Shares of Gap Inc. jumped in extended trading Thursday after the clothing retailer reported third-quarter results that beat expectations and margins that ticked higher, helped by easing pressure to cut prices. And the company held to its full-year outlook, despite forecasting potentially weaker sales in the fourth quarter amid uneven performances at its stores.
The company — which also runs Old Navy, Banana Republic and the women’s athletic apparel chain Athleta — cited “improved promotional activity in the quarter,” a reference to the competitive markdowns across the clothing-retail industry due to weaker demand.
That helped the chain’s margin profile, with both gross margins and merchandise margins rising.
reported third-quarter net income of $218 million, or 58 cents a share, compared with $282 million, or 77 cents a share, in the same quarter last year. Adjusted for restructuring costs, Gap earned 59 cents a share.
Revenue fell 7% to $3.8 billion, weighed by the sale of Gap China. Same-store sales slipped 2%.
Analysts polled by FactSet expected the clothing chain to report adjusted earnings per share of 20 cents on revenue of $3.61 billion, with same-store sales down 8.7%.
Management said it expected fourth-quarter sales to be “flat to slightly negative” compared to the $4.2 billion it notched last year, as “positive signs at Old Navy and Gap balance the continued work underway at Athleta and Banana Republic.” FactSet estimates called for $4.26 billion in sales.
At Old Navy, the company’s biggest store segment, executives said they “saw strength” in women’s and children’s apparel and an “acceleration” in activewear, after rising prices in prior months weighed on demand among low-income customers. At Gap stores, women’s and baby clothing helped results.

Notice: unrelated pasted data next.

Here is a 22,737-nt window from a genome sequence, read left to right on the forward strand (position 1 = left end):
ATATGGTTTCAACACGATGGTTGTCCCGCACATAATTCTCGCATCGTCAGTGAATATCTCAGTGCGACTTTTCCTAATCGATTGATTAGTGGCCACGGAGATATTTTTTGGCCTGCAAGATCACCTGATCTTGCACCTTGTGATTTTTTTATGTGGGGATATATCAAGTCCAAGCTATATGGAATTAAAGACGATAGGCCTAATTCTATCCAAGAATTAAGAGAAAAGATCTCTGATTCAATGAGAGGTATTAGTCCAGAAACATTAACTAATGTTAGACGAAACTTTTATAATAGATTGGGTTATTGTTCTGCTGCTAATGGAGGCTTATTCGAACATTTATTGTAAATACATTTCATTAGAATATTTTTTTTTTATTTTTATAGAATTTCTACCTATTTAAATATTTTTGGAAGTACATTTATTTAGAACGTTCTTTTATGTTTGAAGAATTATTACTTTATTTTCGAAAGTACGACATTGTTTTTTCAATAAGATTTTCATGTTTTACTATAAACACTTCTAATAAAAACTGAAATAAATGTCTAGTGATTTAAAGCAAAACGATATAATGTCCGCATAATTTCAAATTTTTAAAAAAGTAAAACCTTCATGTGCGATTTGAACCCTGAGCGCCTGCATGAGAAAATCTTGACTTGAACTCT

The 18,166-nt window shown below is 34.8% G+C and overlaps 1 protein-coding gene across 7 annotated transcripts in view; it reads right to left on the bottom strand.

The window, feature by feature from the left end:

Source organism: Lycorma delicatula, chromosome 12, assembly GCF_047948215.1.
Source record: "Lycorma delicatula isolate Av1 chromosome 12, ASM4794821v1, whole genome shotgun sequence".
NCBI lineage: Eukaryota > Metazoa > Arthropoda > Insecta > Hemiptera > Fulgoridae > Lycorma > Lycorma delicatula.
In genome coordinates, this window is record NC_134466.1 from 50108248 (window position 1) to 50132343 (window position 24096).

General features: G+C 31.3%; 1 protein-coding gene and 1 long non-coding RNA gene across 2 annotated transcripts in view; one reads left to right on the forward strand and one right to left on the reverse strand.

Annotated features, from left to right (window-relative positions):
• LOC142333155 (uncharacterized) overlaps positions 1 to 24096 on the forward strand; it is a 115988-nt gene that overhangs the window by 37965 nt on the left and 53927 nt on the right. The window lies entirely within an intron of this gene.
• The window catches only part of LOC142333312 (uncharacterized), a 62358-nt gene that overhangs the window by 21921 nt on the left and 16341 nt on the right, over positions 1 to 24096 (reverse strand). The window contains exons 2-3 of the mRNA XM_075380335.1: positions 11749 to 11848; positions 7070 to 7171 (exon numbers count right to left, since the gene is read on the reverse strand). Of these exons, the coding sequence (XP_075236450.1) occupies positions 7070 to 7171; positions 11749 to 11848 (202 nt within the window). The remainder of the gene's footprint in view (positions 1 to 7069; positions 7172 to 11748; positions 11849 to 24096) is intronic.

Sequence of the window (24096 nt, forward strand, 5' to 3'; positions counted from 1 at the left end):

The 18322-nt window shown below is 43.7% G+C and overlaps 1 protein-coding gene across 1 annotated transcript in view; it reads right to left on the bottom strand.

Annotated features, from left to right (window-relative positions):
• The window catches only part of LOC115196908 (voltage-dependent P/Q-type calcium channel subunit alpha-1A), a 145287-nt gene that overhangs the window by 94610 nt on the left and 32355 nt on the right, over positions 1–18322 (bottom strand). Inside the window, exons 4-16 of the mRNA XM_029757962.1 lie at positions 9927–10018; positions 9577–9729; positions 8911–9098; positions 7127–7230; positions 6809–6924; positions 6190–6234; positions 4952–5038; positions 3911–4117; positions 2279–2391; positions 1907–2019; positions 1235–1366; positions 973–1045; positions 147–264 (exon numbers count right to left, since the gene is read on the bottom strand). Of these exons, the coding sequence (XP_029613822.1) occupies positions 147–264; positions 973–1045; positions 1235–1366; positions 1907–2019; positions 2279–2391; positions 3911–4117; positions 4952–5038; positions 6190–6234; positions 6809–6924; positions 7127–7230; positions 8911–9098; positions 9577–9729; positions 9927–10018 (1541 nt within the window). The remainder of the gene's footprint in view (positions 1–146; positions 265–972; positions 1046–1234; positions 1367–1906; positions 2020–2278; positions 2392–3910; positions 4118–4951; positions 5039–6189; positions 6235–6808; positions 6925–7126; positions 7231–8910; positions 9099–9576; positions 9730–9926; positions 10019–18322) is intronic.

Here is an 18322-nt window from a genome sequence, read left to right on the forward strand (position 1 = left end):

They said Banana Republic “continues to work toward re-positioning itself as a premium lifestyle brand.” While at Athleta, they said sales suffered following last year’s “elevated discount levels.”
Gap also held to its full-year outlook, saying that sales “could be down in the mid-single-digit range” when compared with last year’s sales of $15.6 billion. FactSet forecast sales of $14.71 billion.
“As we look to the remainder of the year, we are reaffirming our full-year revenue outlook, which balances the progress we are seeing with a prudent view of the economic and consumer environment in which we are operating,” Chief Financial Officer Katrina O’Connell said in a statement.
Shares jumped 14% after hours.
Heading into the results, analysts had expressed concern for demand for apparel, as rising prices for essentials like groceries make for a more cautious and selective consumer.
Executives at Target Corp.
on Wednesday said that as prices for basics ease, customers would eventually have more room to spend on more discretionary items. But Wall Street analysts remained skeptical.
Gap’s sales fell in the prior quarter, dragged lower in part by “slower demand from the lower-income consumer” at Old Navy. Chief Executive Richard Dickson, during Gap’s earnings call in August, said “Clothing is a rational need while fashion is an emotional one. Our brands will balance both.”